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Story, instead of store, which confused me at the start, was spelt perfectly as well.

I will send the Guerilla movement to Aberdeen and Australia at once, beware the menace of the bodhranistas.:-)

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Why is it no longer PC in your eyes to expect English to be written in proper English? True, there are some non-natives who write here, but when I write in other languages I usually make it clear who I am and apologize in advance for mistakes.
And surely you know in your bones that the majority of crappy, misspelt, mispunctuated apology for English that you read here comes from people who have English for a mother tongue, but who just haven’t learnt how to spell or punctuate, and who in some cases can’t even be bothered to use the shift key or even the space bar.
I’m not, I should say, particularly referring to Eleiel’s message. It has a few mistakes, it’s true, but I certainly don’t check stuff that I write here very carefully, and I make mistakes too. I’m thinking more of the drivel found on other threads, like that from fluteplayerbelfast (to name only one recent contributor). We have the right to call crap like that "crap".

Re: The Origional Clarke Penny Whistle

Hi Eleiel - I used to quite like the Clarke whistles, and they used to be popular with some of the older Irish players. Jim Donohughe from Sligo was well known for playing one. He recorded the reel "Miss McLeod’s" on a record called "Music From The Coleman Country". I think you can hear that track on a website called "Brother Steve’s Whistle Pages" or something similar - "Google" "Brother Steve" and you should find it. There is also sheet music and a commentary on his playing - and many other good players too.
One of the best recordings I ever heard of Irish whistle playing was played on 2 Clarke "C" whistles - a set of reels by Desi Wilkinson and Neil Martin from Belfast on a CD called "The Crooked Stairs" when they were part of the trio "Cran". A great CD if you can find it, and worth it for that track alone.
The Clarke tin whistle company also made a book about the history of their company and some of the prominent players of their instrument. I don’t know whether or nor it’s still available.
Good luck, "kenny".

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Wow, this is the second time people have commented on my mis-spellings. (I was in a great hurry or I would have double checked every thing).

The whistle is acutualy in D. I was quite supprised; I knew that C was the most common.

I really like that tip about the paraphin wax Jumper. But I am a bit of pyromaniac, so I am a rather hesitant to try it.
It does sound nice! (if diferent from the ones with a plastic mouth piece)

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I might add that Clarke have produced a companion tutor to the whistle which struck me as extremely good when I saw one years ago. There have been many cr*p whistle tutors for sale over the years, so the good ones are worth noting.

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In the World cup final in 1966 the commentator remarked "The linesman only speaks Russian and Turkish". Now only the English could denigrate dual linquistics like that, and it is well known that the English by and large speak only one language, because it is up to foreigners to learn "The Mother Tongue".

I detest "text speak" as I am usually fastidious about spelling and punctuation, but I do make allowances for those with difficulties, whatever the reason. There is a vast difference between mis-spelling and text speak.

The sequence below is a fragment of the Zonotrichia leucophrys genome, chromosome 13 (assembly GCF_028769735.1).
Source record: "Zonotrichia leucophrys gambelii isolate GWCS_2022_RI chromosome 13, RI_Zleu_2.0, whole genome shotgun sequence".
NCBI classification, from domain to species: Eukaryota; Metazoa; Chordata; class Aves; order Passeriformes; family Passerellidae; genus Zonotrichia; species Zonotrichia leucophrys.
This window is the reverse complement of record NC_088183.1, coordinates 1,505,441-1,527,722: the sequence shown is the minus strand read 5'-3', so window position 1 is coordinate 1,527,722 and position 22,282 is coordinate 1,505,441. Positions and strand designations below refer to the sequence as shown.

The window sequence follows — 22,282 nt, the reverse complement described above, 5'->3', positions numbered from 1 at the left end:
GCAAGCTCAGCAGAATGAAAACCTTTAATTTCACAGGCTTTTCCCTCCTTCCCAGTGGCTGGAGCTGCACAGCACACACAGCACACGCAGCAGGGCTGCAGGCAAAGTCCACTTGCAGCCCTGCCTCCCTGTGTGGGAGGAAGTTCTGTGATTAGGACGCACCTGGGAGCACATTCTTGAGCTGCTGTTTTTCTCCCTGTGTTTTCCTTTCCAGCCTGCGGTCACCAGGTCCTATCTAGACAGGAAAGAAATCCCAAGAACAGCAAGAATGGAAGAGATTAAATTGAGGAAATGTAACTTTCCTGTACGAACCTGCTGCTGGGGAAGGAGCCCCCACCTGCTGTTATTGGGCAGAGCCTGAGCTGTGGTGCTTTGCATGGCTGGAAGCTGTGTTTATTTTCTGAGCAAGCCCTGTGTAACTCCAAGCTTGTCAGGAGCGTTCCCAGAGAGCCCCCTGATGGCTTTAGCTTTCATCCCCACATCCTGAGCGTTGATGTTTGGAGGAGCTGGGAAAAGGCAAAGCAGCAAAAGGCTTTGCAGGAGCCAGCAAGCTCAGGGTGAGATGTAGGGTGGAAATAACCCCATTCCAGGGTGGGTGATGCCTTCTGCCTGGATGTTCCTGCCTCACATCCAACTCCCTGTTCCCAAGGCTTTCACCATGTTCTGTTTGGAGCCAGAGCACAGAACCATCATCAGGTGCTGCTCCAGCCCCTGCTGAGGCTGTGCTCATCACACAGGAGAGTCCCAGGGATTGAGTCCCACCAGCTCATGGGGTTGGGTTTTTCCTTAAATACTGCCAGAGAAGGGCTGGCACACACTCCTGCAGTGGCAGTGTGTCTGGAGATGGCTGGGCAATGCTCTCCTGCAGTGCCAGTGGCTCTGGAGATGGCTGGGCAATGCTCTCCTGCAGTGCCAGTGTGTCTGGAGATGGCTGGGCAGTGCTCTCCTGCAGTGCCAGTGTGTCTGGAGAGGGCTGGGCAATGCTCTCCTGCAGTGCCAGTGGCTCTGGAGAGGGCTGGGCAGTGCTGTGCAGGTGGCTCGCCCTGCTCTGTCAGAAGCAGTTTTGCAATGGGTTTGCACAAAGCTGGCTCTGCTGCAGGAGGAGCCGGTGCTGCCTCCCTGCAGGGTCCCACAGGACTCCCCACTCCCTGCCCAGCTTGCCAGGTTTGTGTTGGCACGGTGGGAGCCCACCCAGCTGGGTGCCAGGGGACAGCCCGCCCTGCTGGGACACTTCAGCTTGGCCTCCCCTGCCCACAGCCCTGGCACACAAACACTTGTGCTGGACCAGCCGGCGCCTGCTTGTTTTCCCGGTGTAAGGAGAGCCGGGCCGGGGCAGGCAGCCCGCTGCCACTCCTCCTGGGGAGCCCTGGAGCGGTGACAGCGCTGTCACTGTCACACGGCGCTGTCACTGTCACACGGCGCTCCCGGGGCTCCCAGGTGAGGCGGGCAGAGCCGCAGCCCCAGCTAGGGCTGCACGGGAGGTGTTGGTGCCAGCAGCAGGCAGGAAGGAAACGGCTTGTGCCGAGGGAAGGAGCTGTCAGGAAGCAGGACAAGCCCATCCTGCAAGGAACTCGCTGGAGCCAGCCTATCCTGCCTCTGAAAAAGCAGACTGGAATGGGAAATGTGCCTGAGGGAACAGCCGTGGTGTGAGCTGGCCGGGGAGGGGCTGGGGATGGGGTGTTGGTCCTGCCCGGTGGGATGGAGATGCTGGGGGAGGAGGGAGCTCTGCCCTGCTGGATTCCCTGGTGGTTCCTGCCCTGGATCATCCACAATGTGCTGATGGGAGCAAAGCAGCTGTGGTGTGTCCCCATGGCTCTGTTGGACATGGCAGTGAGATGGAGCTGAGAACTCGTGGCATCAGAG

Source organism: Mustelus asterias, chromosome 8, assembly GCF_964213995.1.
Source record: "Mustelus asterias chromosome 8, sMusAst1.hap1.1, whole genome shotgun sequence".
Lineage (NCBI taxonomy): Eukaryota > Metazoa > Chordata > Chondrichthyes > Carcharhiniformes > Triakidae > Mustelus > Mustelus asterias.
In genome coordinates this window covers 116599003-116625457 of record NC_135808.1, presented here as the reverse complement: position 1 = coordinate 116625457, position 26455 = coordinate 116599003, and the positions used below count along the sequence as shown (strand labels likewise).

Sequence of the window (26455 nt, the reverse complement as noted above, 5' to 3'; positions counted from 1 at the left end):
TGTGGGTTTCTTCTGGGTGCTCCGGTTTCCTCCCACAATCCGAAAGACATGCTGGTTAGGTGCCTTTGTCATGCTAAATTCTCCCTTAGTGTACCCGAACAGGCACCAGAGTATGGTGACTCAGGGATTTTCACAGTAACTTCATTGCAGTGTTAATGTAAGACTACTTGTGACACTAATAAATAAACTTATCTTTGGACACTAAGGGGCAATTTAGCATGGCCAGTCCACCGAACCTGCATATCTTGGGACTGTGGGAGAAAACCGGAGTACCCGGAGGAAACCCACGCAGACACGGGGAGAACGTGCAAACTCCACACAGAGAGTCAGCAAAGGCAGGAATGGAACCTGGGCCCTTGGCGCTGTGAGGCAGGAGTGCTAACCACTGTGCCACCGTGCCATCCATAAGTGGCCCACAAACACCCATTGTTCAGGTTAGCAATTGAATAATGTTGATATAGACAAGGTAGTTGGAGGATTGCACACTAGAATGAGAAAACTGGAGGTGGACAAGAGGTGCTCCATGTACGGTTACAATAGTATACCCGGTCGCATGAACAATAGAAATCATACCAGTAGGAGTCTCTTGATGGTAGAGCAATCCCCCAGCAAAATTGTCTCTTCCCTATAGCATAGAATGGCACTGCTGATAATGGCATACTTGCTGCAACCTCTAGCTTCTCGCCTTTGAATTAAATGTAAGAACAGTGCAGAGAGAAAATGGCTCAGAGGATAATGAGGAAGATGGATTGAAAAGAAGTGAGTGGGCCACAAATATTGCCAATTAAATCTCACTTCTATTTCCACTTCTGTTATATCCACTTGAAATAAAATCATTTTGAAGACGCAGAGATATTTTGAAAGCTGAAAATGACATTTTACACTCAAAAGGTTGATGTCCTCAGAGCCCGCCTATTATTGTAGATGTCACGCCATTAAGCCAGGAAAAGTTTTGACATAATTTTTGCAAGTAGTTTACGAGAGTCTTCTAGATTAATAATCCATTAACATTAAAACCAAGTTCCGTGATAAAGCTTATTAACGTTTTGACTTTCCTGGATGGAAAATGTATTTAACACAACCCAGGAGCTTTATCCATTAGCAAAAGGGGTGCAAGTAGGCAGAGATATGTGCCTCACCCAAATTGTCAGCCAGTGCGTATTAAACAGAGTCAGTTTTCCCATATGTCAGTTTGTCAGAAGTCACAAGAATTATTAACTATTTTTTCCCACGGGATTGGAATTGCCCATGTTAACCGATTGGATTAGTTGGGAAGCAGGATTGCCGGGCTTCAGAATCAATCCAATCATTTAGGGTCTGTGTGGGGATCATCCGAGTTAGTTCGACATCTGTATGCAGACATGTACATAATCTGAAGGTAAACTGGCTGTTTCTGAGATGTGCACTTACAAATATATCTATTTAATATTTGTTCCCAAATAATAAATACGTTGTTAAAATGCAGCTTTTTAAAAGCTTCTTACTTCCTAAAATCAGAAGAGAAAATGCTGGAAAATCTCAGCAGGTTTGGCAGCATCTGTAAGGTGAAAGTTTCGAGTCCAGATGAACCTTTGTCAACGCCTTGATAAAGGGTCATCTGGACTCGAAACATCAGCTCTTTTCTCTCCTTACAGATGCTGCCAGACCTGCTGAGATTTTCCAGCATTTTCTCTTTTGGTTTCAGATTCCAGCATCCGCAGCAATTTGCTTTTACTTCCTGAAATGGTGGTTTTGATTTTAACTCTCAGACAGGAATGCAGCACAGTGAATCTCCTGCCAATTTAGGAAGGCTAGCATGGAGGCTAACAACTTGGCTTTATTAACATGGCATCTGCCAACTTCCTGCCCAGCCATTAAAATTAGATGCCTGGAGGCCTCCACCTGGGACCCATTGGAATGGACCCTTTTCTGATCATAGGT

But then, I am not English.

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I did not intend to be critical but rather express mock effrontery at the salacious image suggested by the felicitously transposed words "position" and "possession". But my on topic comments were about a Clarke C - alas I didn’t know of any other.

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Re: The Origional Clarke Penny Whistle

I have played many whistles, but the original Clarke in D is my all-time favorite. The only problem I have with it is that it is only tin plated on the outside, and the inside of the whistle has started to rust, so at some point I will have to replace it with one of the spares I have in my drawer.

Re: The Origional Clarke Penny Whistle

One of the best whistle I’ve ever played was an old Clarke (C of course). The owner had spent a lot of time and care modifying the fipple area. I got the best Clarke I could find (picked out of a batch of several dozen, many of which wouldn’t play at all) and borrowed this great old Clark for about a week and tried to copy its terrific tone. I got close. I lowered the roof of the windway, I changed the cutting edge over and over, I changed the sides of the opening etc etc. I learned a lot about how a Clarke could be altered but I never could quite get that certain special tone of the old one.
Anyhow that’s the great advantage to the Clarke: the ease of customising it to suit the player.

Strange discovery

Hello everybody - as some others here do when they write in foreign languages, I apologise in advance for possible mistakes for I’m no native speaker.
I own a Clarke’s Original in D - or so I thought until I played it right after playing on my old Little Black (also D). The Clarke was definitely lower! Not yet C, but also not really D. How could that be? My boyfriend checked it with a piano in baroque-erm, tuning? and the Clarke A was right between the baroque A and B. He studied music, so his explanation was that in the course of time notes tended to become higher - the today philharmonic A is proven higher than the A some centuries ago. So it would be possible that Clarke uses an older tuning, perhaps from the classic period. What do you think?

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I’m almost certain that A 44o was standardised well before your whistle was made. It’s much more likely that it’s just shoddy.